Your book has covered a lot of ground to reach Act 3. Now its time for reader payoff. If you’re a writer, this critical reader checklist of questions will help you ensure Act 3 is clear and rewarding for readers. If you’re a critical reader, responding to these questions will help you provide invaluable feedback to the writer. (Missed my previous checklists? You may like to start with Chapter 1 or Act 1.)
Story Progression and Reader Engagement
Does each scene build your anticipation of the final resolution of the conflict?
Does each character realisation build towards the character’s Moment of Truth?
(Or even foreshadow their final state, particularly if the character is an antagonist with a positive arc, who changes sides at the end)?
Does the tension of Act 3 pull you in and hold you in from start to finish?
Scene Level Considerations
Do scenes give you enough time to absorb events and information, especially character deaths?
Are there thematic or scene-level elements (too many things going on) which distract you from the resolution or which make it harder to follow?
Are you with the main character, whose at the heart of the action during the climatic moment?
Or does narration flit between point of view characters scattered between conflict locations too often?
Or does the main character observe others actions too much, making this scene feel emotionally distant?
Does anything else distract you, or make you impatient for the scene to get a move on or reduce its tension?
Has the writer positioned you to scream encouragement at the main character through the climactic moment? Are you excited, thrilled or really happy when they triumph? Or shattered if they don’t?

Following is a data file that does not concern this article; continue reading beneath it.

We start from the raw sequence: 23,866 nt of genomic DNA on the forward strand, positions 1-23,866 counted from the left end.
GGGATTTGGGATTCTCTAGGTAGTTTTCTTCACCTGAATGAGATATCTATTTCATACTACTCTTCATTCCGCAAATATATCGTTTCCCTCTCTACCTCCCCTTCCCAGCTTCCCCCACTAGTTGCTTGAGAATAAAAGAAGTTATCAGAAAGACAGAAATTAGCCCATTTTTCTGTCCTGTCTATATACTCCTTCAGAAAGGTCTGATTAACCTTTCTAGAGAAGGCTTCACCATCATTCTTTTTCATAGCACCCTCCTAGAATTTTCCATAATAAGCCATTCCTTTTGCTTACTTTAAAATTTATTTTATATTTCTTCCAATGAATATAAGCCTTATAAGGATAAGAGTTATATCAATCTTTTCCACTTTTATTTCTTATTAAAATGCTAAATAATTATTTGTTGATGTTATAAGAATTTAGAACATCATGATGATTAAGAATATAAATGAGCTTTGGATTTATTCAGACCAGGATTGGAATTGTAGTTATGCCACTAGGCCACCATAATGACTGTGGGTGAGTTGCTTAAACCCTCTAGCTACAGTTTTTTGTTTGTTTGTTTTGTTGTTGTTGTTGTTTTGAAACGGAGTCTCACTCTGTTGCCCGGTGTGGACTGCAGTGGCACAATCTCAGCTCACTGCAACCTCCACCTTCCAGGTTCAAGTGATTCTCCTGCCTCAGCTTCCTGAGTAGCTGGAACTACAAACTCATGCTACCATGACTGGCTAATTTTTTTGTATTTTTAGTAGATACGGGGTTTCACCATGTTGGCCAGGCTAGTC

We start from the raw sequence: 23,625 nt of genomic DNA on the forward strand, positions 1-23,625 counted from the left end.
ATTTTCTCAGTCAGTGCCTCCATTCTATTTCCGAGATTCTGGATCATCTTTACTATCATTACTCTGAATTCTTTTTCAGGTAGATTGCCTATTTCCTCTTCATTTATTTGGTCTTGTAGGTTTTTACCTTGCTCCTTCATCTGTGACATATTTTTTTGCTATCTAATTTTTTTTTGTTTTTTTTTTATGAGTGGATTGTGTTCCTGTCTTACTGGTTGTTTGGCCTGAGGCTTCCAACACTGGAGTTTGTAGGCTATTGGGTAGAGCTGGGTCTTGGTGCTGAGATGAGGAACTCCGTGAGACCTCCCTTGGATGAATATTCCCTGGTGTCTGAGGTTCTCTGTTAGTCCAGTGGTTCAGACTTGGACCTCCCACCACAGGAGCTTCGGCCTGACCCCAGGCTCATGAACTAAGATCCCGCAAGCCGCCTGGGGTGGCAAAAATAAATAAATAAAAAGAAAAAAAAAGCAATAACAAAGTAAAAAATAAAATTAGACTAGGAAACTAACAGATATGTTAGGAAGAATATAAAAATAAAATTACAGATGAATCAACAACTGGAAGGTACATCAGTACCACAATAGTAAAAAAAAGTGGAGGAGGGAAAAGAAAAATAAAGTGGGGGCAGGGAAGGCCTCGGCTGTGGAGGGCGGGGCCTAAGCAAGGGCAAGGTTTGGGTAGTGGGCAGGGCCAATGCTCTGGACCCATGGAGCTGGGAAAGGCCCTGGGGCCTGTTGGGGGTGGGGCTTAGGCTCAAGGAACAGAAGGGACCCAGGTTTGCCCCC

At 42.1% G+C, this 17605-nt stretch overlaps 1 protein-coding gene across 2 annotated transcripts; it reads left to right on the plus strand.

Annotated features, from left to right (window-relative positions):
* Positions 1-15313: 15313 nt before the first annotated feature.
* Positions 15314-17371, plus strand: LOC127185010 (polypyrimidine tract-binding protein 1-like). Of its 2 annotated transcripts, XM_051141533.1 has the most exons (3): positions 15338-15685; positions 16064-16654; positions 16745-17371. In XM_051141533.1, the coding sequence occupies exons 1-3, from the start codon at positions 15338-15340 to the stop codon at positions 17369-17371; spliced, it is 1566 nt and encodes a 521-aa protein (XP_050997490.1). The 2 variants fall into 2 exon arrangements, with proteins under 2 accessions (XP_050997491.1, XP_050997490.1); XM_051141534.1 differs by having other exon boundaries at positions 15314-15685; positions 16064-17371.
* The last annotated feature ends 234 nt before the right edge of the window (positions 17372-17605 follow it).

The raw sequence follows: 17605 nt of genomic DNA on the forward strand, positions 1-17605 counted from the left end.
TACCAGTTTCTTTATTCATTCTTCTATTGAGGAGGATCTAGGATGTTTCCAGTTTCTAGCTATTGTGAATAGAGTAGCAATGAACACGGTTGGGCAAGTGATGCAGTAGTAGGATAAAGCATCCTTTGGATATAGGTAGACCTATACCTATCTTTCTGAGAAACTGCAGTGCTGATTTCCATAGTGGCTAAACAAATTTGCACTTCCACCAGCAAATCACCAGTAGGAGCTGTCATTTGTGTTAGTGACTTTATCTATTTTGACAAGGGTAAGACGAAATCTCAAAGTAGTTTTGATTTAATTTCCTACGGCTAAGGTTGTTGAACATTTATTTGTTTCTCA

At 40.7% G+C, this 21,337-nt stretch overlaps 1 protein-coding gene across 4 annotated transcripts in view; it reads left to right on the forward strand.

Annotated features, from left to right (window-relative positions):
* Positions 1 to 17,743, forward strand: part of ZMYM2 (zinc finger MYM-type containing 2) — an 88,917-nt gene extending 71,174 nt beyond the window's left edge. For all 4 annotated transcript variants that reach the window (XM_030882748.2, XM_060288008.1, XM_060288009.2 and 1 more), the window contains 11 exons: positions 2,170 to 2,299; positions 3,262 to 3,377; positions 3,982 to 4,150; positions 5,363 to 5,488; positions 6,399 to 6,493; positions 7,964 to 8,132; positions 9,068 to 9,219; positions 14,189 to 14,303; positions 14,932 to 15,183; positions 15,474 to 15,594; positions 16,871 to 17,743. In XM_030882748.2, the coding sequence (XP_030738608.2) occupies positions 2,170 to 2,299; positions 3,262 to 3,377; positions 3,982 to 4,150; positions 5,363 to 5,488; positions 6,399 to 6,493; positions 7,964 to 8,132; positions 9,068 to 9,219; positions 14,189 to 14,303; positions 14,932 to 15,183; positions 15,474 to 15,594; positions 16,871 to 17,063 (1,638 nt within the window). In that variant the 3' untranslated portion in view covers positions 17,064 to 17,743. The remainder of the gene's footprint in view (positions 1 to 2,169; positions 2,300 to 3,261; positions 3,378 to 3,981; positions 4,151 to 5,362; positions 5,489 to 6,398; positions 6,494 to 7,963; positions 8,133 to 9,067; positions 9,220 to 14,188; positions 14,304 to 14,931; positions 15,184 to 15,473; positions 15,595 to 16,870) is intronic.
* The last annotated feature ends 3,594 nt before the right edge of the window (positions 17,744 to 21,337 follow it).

Or did you not connect emotionally to them well enough throughout the novel to care much either way?
Is each aspect of the conflict, and each step of how it needs to be resolved and why clear to you?
Do particular skills or abilities of each pov and secondary character play a relevant and fulfilling role in the resolution of the conflict?
Does the resolution deliver on thematic promises, e.g. character lessons, framing key themes of the story and showing the role they play in the resolution?
Or was it mentioned that Tom needed to learn to make friends, and that subplot was forgotten? Did it play no role in the resolution, breaking that promise to you as a reader?
A Satisfying Ending?
Are you feeling satisfied by the way characters resolve their differences?
By how supporting characters being their typical self helped resolve the story problem?
Are you satisfied with how the story is wrapped up, and with the state in which you depart the story world and its characters?
If not, is this because the ending feels rushed? Or did the story stop too soon, leaving things unresolved that you wanted to know about and which would have made the ending more satisfying for you?
Or does an epic conflict leave the world in a state of devastation, instead of fast forwarding to a scene showing that the world does in fact recover?
Not the Last Book in a Series?
If this book marks the end of one stage in an epic conflict (as opposed to a stand alone novel), do you still feel there was a clear beginning, significant plot development and that it took you on a journey? Is Act 3 leaving you satisfied with the ground covered in this book?
Are you satisfied with how much characters have grown in this book, or did they feel flat or their growth stagnate at any point?
Does this book’s final state scene show which things pov characters are still grappling with, foreshadowing what their character development may involve in the next book?
Is it clear how, despite this book’s main conflict being resolved, a significant element of conflict is still out there? and are you left with some idea of who it still threatens and how?
Does this suggested continuance of conflict feel like an organic continuance of story, or like its been tacked on? Does it feel like another great instalment in a saga, or a prequel movie designed to make it producers money?